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Samsung’s Next Big Thing is to abandon its loyal fanbase

by Brandon Russell | March 1, 2015March 1, 2015 10:00 am PDT

No expandable memory, and no removable battery.

That’s an argument Samsung fans have hurled at iPhone owners for years. Heck, even Samsung joined in on the chorus of insults with its Wall Hugger campaign. But, today, at an event in Barcelona, Samsung completely abandoned why people, power users in particular, cared in the first place, sacrificing functionality for a seemingly fresh approach to design.

It’s a move we knew was coming, but it still cuts deep. It ditches Samsung’s early philosophy of function over fashion, and, more importantly, disregards the company’s core fanbase.

In the buildup to today’s announcement, Samsung fans were frantic, refusing to believe the rumors that Samsung might release a new flagship without supporting these favored features. And they have every right to be upset! These features have been a part of Samsung’s mobile DNA for years now—even as recently as last year, the Note 4 and Note Edge supported expandable memory and removable batteries.

You won’t find any such compromises with the Galaxy S6 or Galaxy S6 Edge. In an effort to counteract its diminishing marketshare, Samsung came up with a new project called “Zero,” a complete mobile reinvention that puts emphasis on design and speed. What you get are phones that are indeed beautiful, with premium aluminum unibody frames, durable glass backs, and a statement that says, “Our designs are just as strong as our competitors’.” You won’t find any faux leather here.

Samsung Galaxy Note 4-7

But it comes at a big sacrifice. The devices are appropriately specced—we expect that from Samsung—but, in a pinch, you can no longer swap out the battery, or plug in a microSD card loaded with movies, music and photos. These are things you automatically associate with Samsung. Not anymore. That was the old Samsung. They aren’t even water-resistant, another big feature Samsung touted in a high-profile smear campaign.

What this move ultimately does is make Samsung’s newest phones completely and utterly indistinguishable from the rest. Compared to a Moto X, G3, or an HTC phone, what is the headlining feature? You can argue Samsung’s improved fingerprint scanner and payment service set it apart. But you know what would have been better? A fingerprint scanner, payment service, expandable memory and a removable battery, all in one phone. Maybe we’ll get that with the next updates to the Note series.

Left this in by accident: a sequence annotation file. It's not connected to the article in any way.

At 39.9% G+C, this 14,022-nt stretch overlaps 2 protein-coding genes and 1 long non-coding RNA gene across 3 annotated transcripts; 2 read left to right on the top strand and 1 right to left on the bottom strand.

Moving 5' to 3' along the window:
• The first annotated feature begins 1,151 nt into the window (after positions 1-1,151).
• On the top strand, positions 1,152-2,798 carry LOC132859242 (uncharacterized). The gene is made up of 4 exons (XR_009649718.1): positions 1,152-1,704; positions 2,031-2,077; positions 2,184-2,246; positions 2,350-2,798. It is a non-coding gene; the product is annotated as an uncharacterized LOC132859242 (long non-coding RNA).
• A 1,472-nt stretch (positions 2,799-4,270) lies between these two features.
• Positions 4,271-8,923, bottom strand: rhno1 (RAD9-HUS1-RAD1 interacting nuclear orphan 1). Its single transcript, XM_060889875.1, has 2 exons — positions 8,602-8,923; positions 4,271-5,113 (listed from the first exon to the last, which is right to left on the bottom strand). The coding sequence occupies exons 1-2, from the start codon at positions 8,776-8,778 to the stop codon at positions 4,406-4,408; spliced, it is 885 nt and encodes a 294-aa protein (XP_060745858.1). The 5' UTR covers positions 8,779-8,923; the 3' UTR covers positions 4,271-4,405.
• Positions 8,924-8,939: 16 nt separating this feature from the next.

I’m not condemning Samsung’s decision to put focus on design—I actually think the Galaxy S6 and Galaxy S6 Edge look slick, the latter of which is arguably the coolest and most futuristic mobile device we’ve seen in awhile. We have to give credit where credit is due. And from what Todd tells me, they both feel terrific, too. Great. That’s not always something you can say about Samsung phones and keep a straight face.

But it seems that, in Samsung’s pursuit to be unique and different, the company has actually taken a step backwards, and it puts Samsung in a difficult situation. I can excuse the company for ditching a microSD slot and removable battery in the S6 Edge, because that design is unlike anything we’ve seen. But the Galaxy S6? Puzzling. It ignores Samsung’s most loyal users, and gives competitors the opportunity to highlight one of Samsung’s biggest weaknesses: TouchWiz.

Sure, the company trimmed some of the software fat, improving the experience and optimizing for speed. But at the end of the day, it’s still TouchWiz. It looks and behaves as it did before, there’s just less of it. Without any real aesthetic overhaul, you can argue it’ll be the nail in Samsung’s coffin for longtime fans, rather than a move that will further draw them in. Now Samsung doesn’t have expandable memory and a removable battery to fall back on. As a consolation, both new Samsung phones are offered at 128GB options (and a ton of OneDrive storage), along with support for wireless charging. But will that be enough?

It’s definitely a double-edged sword. On the one hand, Samsung is taking a bold, brave step toward a future that’s focused on putting design and services first. With the release of the Galaxy S6 and Galaxy S6 Edge, we’re getting a glimpse of a more mature Samsung, but it’s not the same company people originally fell in love with. Samsung phones in the past were immensely popular because they offered what others didn’t.

With everything stripped away, Samsung phones are just regular Android phones, one of which has curved edges. The new designs are certainly fantastic, and I’m sure the company will sell a boatload—I’m really excited to try out the Galaxy S6 Edge. However, by abandoning the features early Galaxy fans loved, Samsung’s fresh new look might do more harm than good.


Brandon Russell

Brandon Russell enjoys writing about technology and entertainment. When he's not watching Back to the Future, you can find him on a hike or watching...

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